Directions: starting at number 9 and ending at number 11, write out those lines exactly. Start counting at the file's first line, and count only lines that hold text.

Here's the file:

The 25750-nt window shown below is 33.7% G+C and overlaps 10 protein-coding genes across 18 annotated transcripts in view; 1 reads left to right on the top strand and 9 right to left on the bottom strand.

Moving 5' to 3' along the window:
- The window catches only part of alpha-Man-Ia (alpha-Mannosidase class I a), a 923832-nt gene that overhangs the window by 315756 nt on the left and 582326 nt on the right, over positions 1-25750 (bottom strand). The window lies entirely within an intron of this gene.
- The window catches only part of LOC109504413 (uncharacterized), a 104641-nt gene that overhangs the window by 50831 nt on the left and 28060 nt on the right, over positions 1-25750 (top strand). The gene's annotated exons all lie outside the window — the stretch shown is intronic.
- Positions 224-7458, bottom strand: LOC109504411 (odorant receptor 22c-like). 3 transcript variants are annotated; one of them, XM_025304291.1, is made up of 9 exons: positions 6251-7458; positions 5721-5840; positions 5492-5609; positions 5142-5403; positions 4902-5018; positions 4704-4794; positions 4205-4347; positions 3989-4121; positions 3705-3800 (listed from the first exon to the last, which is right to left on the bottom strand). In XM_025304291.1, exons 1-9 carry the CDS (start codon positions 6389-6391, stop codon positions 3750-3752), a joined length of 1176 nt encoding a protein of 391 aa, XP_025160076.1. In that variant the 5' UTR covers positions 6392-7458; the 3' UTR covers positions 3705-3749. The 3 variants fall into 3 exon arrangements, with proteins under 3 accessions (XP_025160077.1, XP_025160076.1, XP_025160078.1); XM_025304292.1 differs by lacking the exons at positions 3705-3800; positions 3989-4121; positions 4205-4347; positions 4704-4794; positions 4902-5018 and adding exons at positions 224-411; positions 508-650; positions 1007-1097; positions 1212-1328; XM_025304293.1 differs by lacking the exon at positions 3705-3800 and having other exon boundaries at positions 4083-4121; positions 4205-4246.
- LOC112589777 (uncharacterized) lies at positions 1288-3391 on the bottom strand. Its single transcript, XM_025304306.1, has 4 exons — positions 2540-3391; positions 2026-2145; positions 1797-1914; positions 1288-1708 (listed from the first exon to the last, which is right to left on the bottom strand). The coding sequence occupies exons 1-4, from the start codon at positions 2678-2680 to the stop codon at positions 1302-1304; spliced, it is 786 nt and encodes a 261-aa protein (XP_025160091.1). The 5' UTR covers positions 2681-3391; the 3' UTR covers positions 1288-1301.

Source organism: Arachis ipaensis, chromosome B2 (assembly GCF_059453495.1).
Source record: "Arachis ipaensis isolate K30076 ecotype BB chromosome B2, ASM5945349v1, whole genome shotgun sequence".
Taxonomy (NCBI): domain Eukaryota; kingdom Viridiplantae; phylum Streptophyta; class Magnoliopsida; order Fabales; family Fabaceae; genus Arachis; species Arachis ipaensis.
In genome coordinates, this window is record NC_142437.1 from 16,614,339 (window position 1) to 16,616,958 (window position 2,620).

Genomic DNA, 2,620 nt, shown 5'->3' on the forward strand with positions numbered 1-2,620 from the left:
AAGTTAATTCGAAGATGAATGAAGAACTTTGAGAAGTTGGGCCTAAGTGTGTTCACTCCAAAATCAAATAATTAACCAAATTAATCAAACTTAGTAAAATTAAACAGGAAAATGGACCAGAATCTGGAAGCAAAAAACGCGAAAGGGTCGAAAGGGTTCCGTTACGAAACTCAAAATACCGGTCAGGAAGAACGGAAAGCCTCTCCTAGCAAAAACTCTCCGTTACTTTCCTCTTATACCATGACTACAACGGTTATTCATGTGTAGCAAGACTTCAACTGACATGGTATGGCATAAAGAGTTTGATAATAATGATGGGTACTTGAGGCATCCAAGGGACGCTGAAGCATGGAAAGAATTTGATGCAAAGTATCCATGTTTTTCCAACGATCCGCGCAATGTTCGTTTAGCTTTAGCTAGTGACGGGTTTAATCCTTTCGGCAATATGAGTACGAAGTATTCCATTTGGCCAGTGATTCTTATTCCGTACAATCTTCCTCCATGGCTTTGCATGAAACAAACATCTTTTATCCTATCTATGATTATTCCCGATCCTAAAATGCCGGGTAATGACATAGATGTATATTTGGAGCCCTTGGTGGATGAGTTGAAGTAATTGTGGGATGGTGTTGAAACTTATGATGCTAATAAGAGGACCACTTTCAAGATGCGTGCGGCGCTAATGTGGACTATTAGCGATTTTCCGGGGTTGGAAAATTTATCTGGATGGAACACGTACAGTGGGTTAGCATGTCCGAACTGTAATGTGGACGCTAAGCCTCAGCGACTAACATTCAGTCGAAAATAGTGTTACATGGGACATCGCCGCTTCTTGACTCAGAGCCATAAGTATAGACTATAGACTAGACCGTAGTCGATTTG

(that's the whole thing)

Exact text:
Taxonomy (NCBI): domain Eukaryota; kingdom Viridiplantae; phylum Streptophyta; class Magnoliopsida; order Fabales; family Fabaceae; genus Arachis; species Arachis ipaensis.
In genome coordinates, this window is record NC_142437.1 from 16,614,339 (window position 1) to 16,616,958 (window position 2,620).

Genomic DNA, 2,620 nt, shown 5'->3' on the forward strand with positions numbered 1-2,620 from the left: